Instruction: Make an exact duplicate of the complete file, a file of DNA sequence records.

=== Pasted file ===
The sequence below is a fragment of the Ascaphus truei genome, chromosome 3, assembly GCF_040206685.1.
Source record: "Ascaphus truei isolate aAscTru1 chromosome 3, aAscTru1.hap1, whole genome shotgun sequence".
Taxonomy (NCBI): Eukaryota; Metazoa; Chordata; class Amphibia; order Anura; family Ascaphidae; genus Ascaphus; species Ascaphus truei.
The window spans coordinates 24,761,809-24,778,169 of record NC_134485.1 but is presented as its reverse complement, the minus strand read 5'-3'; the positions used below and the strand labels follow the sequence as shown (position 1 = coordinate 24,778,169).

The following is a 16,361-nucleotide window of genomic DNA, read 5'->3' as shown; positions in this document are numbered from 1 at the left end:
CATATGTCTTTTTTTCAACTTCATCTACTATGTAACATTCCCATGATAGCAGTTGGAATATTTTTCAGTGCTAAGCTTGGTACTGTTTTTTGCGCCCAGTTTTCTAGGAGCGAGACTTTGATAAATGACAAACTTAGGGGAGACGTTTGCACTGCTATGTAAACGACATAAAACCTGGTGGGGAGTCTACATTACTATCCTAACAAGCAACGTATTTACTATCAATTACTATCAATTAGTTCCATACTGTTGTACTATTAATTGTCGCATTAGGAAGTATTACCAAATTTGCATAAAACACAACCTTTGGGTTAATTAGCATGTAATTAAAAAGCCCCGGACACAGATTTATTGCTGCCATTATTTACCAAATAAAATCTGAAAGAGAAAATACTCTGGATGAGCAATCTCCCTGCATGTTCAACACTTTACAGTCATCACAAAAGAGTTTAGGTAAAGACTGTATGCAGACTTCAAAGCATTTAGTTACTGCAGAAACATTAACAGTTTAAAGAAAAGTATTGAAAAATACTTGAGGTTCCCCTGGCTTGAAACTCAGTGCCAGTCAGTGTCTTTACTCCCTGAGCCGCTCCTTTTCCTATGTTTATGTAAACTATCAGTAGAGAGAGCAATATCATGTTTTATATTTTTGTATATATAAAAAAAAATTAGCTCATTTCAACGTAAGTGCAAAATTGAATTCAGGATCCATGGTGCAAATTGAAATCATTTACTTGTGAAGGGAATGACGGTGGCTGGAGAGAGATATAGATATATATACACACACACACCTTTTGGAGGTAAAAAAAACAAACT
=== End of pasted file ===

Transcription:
The sequence below is a fragment of the Ascaphus truei genome, chromosome 3, assembly GCF_040206685.1.
Source record: "Ascaphus truei isolate aAscTru1 chromosome 3, aAscTru1.hap1, whole genome shotgun sequence".
Taxonomy (NCBI): Eukaryota; Metazoa; Chordata; class Amphibia; order Anura; family Ascaphidae; genus Ascaphus; species Ascaphus truei.
The window spans coordinates 24,761,809-24,778,169 of record NC_134485.1 but is presented as its reverse complement, the minus strand read 5'-3'; the positions used below and the strand labels follow the sequence as shown (position 1 = coordinate 24,778,169).

The following is a 16,361-nucleotide window of genomic DNA, read 5'->3' as shown; positions in this document are numbered from 1 at the left end:
CATATGTCTTTTTTTCAACTTCATCTACTATGTAACATTCCCATGATAGCAGTTGGAATATTTTTCAGTGCTAAGCTTGGTACTGTTTTTTGCGCCCAGTTTTCTAGGAGCGAGACTTTGATAAATGACAAACTTAGGGGAGACGTTTGCACTGCTATGTAAACGACATAAAACCTGGTGGGGAGTCTACATTACTATCCTAACAAGCAACGTATTTACTATCAATTACTATCAATTAGTTCCATACTGTTGTACTATTAATTGTCGCATTAGGAAGTATTACCAAATTTGCATAAAACACAACCTTTGGGTTAATTAGCATGTAATTAAAAAGCCCCGGACACAGATTTATTGCTGCCATTATTTACCAAATAAAATCTGAAAGAGAAAATACTCTGGATGAGCAATCTCCCTGCATGTTCAACACTTTACAGTCATCACAAAAGAGTTTAGGTAAAGACTGTATGCAGACTTCAAAGCATTTAGTTACTGCAGAAACATTAACAGTTTAAAGAAAAGTATTGAAAAATACTTGAGGTTCCCCTGGCTTGAAACTCAGTGCCAGTCAGTGTCTTTACTCCCTGAGCCGCTCCTTTTCCTATGTTTATGTAAACTATCAGTAGAGAGAGCAATATCATGTTTTATATTTTTGTATATATAAAAAAAAATTAGCTCATTTCAACGTAAGTGCAAAATTGAATTCAGGATCCATGGTGCAAATTGAAATCATTTACTTGTGAAGGGAATGACGGTGGCTGGAGAGAGATATAGATATATATACACACACACACCTTTTGGAGGTAAAAAAAACAAACT